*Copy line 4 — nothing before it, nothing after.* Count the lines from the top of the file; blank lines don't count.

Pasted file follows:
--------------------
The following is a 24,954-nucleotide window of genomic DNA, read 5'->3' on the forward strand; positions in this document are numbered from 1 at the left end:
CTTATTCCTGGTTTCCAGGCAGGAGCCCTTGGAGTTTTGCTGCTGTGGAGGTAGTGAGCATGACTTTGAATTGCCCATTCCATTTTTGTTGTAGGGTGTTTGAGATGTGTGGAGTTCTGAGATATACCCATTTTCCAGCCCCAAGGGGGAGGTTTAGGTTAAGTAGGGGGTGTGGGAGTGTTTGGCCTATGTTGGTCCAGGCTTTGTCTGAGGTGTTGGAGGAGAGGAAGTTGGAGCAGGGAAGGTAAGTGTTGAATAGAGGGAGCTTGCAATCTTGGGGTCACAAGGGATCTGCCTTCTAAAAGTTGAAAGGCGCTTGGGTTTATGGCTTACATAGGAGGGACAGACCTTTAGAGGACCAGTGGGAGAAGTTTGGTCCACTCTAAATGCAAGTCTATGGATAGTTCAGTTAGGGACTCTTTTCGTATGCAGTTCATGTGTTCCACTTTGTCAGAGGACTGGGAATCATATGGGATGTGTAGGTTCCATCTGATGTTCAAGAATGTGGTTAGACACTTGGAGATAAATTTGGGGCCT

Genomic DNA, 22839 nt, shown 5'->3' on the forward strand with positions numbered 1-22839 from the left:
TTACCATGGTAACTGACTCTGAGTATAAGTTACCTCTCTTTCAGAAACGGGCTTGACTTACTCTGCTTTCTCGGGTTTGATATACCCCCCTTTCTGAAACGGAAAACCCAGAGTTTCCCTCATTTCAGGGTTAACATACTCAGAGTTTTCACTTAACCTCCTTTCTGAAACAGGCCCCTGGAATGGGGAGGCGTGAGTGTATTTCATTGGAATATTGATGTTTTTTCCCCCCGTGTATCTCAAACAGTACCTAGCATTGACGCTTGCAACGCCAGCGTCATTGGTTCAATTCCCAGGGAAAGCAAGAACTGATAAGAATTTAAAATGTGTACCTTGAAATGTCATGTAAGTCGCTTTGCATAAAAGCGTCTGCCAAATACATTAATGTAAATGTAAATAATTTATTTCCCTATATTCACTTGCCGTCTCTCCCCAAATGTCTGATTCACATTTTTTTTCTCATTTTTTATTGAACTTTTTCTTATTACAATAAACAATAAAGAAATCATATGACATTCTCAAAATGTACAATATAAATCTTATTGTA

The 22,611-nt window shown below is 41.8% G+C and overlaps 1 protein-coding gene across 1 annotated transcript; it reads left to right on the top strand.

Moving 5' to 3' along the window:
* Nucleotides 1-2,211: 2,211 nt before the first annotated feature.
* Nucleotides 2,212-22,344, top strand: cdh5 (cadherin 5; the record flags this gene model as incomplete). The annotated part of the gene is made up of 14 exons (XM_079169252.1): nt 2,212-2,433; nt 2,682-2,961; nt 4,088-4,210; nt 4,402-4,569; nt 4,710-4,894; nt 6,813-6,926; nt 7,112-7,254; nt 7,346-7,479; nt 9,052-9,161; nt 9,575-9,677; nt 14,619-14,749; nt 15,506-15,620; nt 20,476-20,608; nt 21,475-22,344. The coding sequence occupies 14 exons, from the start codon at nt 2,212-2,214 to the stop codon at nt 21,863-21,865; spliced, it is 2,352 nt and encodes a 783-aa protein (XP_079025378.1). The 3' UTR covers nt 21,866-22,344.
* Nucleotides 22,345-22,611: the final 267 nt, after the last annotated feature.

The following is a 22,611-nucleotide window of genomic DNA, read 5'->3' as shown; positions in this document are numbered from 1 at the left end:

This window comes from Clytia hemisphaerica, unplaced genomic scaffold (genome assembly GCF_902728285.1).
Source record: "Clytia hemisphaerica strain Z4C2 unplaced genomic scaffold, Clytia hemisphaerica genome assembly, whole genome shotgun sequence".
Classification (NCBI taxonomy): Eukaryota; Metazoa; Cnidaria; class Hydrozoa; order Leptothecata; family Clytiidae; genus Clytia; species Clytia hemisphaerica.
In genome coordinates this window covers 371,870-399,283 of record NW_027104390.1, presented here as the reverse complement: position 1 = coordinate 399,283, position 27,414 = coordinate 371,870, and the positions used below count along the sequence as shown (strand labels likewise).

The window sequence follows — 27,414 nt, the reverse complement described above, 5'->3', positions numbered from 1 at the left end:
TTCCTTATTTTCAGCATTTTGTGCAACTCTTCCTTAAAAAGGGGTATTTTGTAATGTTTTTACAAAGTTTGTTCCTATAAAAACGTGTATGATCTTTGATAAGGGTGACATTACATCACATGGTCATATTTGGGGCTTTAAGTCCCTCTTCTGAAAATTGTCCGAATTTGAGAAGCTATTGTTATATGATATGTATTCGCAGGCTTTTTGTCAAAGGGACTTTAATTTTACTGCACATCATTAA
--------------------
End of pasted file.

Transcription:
TTACCATGGTAACTGACTCTGAGTATAAGTTACCTCTCTTTCAGAAACGGGCTTGACTTACTCTGCTTTCTCGGGTTTGATATACCCCCCTTTCTGAAACGGAAAACCCAGAGTTTCCCTCATTTCAGGGTTAACATACTCAGAGTTTTCACTTAACCTCCTTTCTGAAACAGGCCCCTGGAATGGGGAGGCGTGAGTGTATTTCATTGGAATATTGATGTTTTTTCCCCCCGTGTATCTCAAACAGTACCTAGCATTGACGCTTGCAACGCCAGCGTCATTGGTTCAATTCCCAGGGAAAGCAAGAACTGATAAGAATTTAAAATGTGTACCTTGAAATGTCATGTAAGTCGCTTTGCATAAAAGCGTCTGCCAAATACATTAATGTAAATGTAAATAATTTATTTCCCTATATTCACTTGCCGTCTCTCCCCAAATGTCTGATTCACATTTTTTTTCTCATTTTTTATTGAACTTTTTCTTATTACAATAAACAATAAAGAAATCATATGACATTCTCAAAATGTACAATATAAATCTTATTGTA